Phil Mickelson never expected to win a British Open in his career. Even after he secured the Claret Jug on Sunday with a five-under 66 that he called "probably the best round of my career," Mickelson seemed surprised, in a way, at his own excellence. During the championship ceremony, he said:
Where does the British Open championship put Mickelson on the list of all-time greats? Suddenly, he's a lot closer to the top.
Two days ago, Mickelson was still already one of the greatest golfers of his era, sitting just inside the second cut—if you will—of the best players of all time. Phil had won four major titles and had collected a career's worth of second-place finishes, including six at the U.S. Open, a major he has yet to win.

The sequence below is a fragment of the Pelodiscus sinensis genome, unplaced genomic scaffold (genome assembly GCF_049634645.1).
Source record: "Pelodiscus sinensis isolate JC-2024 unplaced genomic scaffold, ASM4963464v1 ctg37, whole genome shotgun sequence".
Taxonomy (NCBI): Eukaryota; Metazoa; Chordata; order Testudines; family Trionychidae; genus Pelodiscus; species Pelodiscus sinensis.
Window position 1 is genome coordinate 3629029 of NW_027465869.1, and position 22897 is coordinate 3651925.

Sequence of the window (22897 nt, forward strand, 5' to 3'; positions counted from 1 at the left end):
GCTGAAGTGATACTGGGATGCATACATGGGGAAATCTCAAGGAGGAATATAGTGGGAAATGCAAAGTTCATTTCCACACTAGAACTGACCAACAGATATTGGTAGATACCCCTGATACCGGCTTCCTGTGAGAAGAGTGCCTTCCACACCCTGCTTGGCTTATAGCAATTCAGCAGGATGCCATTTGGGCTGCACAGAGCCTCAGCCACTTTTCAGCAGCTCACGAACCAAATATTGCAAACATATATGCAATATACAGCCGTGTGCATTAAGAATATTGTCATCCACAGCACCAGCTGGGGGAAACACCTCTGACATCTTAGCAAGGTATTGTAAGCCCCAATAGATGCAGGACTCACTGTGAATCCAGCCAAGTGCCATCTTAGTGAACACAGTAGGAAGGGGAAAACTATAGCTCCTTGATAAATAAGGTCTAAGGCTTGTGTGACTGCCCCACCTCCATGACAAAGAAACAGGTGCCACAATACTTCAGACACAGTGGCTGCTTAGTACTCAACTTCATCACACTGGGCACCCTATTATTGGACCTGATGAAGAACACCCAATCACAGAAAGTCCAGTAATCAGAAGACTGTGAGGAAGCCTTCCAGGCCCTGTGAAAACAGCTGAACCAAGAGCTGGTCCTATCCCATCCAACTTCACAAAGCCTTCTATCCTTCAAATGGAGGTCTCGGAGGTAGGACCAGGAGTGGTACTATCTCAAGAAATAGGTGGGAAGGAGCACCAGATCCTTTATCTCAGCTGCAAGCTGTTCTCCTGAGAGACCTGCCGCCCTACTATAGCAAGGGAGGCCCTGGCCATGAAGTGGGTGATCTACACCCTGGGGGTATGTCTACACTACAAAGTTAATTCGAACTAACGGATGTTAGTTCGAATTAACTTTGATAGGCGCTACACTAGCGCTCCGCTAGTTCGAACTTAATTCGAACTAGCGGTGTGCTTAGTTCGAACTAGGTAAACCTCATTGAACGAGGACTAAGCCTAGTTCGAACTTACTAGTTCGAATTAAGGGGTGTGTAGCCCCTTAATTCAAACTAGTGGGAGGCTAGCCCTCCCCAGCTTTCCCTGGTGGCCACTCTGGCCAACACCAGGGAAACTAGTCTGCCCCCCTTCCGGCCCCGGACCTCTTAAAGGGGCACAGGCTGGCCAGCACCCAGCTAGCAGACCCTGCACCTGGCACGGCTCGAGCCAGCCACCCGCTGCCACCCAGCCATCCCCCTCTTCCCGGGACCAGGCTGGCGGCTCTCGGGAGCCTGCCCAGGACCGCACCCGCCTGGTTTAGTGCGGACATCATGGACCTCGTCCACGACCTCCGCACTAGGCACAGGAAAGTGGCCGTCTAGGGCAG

When Mickelson finished second in the 2013 U.S. Open at Merion after holding the 54-hole lead, he told reporters that all he felt was "heartbreak." No one, not even Mickelson, thought his major championship redemption would have come so soon.